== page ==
Originally envisioned as a competitor to classic Japanese luxury sedans such as the Toyota Crown and Nissan Cedric, the Honda Legend was first sold in America as the flagship entry of Honda’s new luxury brand, Acura, in 1986. Read More
For Wallpaper Wednesday today, I have a few shots that I was able to grab of Ty’s VIP Lexus GS immediately following our First Class Fitment show several weeks ago. The sunset over the airstrip makes for an incredible location for post-show shoots. Our full coverage should be up tomorrow, so check back for tons of shots from our favorite photographers. Read More
Aftermarket automotive culture has never really been a place that catered to the fairer sex. From late nights spent in a dusty garage working with dirty tools while beer-swigging bros tell even dirtier jokes, to the meets and shows that cater to base masculine desires with scantily-clad models and greasy food. Read More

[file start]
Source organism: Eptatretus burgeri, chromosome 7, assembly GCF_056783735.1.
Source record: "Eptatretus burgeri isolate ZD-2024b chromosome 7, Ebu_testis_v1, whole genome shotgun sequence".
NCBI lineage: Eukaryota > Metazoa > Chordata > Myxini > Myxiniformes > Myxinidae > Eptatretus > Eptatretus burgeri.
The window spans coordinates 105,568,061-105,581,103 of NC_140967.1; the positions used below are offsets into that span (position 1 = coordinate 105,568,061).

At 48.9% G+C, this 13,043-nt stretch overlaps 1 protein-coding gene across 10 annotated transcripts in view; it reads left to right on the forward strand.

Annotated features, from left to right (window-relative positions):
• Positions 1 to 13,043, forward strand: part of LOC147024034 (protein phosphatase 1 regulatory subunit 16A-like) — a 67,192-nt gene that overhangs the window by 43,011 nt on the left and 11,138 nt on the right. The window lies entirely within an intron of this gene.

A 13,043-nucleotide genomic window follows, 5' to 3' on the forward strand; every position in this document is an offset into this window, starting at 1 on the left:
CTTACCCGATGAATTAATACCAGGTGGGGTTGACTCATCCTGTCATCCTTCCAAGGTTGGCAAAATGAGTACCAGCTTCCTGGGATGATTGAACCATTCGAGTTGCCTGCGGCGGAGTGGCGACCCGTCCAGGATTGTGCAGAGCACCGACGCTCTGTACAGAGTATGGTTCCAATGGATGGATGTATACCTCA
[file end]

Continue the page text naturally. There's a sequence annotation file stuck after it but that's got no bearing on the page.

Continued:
Acura’s third generation TL was admittedly a tough act to follow. Signaling the model’s first departure from a platform share with the JDM Honda Inspire, the 3.2 L V6 equipped four door quickly became the brand’s best selling sedan, edging out the popular TSX and more luxurious RL. And while the car made waves in the mid-size commuter segment, the model’s A-Spec package provided serious goods to brand enthusiasts. The 2007 model even offered the RL’s 286 hp V6 mated to a 6 speed manual transmission, making it the fastest Honda/Acura available with the death of the NSX in 2005. In 2008, however, enthusiasts first began to get wind of a newly re-designed TL. The numbers sounded good: a FWD model with 280hp, and a 305hp version featuring Acura’s SH-AWD system. The internet was hopeful and optimistic. And then, almost without warning, we were introduced to the beak.